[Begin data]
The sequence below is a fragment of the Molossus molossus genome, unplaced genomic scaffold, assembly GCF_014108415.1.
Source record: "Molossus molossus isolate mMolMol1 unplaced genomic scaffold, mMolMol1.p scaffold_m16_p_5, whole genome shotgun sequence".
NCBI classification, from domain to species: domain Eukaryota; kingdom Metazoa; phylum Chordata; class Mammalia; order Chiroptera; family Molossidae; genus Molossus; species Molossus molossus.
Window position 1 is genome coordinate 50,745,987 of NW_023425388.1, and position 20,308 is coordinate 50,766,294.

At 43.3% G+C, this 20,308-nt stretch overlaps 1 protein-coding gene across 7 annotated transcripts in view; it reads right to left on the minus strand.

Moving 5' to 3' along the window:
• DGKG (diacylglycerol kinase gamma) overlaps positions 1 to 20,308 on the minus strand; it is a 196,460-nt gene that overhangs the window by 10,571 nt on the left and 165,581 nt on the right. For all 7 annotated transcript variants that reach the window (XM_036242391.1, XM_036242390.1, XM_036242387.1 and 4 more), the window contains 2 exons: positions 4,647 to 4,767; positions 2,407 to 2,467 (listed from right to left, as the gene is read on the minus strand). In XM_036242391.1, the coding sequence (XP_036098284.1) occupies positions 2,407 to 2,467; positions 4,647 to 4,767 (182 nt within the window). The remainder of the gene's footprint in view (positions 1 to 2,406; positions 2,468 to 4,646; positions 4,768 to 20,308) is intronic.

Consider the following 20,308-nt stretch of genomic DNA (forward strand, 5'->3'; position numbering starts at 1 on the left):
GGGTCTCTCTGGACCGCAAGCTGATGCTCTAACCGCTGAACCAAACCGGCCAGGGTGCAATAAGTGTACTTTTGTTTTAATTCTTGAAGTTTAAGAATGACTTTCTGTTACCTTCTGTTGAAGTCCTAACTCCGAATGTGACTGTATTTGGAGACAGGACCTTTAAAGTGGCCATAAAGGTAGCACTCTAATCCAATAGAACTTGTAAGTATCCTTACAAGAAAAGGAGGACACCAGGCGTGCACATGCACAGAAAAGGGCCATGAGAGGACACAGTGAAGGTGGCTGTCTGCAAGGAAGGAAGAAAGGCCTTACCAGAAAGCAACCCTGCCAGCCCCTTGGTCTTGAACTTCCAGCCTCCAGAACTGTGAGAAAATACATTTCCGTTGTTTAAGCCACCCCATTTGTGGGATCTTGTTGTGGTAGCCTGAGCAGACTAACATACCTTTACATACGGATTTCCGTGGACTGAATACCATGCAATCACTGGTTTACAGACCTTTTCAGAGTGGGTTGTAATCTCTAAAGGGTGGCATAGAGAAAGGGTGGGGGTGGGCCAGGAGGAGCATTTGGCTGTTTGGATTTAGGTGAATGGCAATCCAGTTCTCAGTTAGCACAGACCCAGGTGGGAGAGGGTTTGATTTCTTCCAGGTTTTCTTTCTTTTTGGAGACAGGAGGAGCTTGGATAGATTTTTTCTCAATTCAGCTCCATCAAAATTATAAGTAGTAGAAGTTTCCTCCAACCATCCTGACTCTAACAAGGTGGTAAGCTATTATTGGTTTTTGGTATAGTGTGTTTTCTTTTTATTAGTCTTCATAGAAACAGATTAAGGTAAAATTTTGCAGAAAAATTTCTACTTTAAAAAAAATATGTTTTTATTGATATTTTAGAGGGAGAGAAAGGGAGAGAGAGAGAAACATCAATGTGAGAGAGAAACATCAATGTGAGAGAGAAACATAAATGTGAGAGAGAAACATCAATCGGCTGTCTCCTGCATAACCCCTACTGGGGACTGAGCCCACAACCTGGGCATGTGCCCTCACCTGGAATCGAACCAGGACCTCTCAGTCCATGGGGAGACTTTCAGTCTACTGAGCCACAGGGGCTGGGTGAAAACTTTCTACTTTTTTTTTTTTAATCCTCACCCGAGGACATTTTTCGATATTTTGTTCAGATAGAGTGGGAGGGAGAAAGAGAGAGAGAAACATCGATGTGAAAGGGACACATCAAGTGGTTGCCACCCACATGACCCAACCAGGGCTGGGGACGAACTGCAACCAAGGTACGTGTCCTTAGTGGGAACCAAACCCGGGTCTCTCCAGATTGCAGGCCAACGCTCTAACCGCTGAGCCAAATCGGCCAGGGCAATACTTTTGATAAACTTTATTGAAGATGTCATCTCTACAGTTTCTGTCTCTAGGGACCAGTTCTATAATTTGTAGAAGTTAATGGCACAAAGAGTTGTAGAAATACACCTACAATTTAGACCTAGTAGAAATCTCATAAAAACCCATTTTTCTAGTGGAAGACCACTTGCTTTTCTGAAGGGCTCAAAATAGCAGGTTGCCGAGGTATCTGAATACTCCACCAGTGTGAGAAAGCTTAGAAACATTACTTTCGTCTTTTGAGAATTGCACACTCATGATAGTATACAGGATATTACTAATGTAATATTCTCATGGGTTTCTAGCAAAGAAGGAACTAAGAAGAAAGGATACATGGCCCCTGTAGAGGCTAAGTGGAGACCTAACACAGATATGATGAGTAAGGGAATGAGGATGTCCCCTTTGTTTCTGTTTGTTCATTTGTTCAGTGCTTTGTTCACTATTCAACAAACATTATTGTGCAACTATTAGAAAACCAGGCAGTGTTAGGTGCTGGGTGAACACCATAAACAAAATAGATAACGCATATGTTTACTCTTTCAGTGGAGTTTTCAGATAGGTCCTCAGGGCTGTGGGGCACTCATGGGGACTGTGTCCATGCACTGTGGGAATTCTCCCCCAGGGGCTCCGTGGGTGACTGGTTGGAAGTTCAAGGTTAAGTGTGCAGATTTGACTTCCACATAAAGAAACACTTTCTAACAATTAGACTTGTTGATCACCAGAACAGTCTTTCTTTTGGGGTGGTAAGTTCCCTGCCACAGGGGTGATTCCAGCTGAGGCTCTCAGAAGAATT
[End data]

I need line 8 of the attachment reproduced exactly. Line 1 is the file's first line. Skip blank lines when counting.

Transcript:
Consider the following 20,308-nt stretch of genomic DNA (forward strand, 5'->3'; position numbering starts at 1 on the left):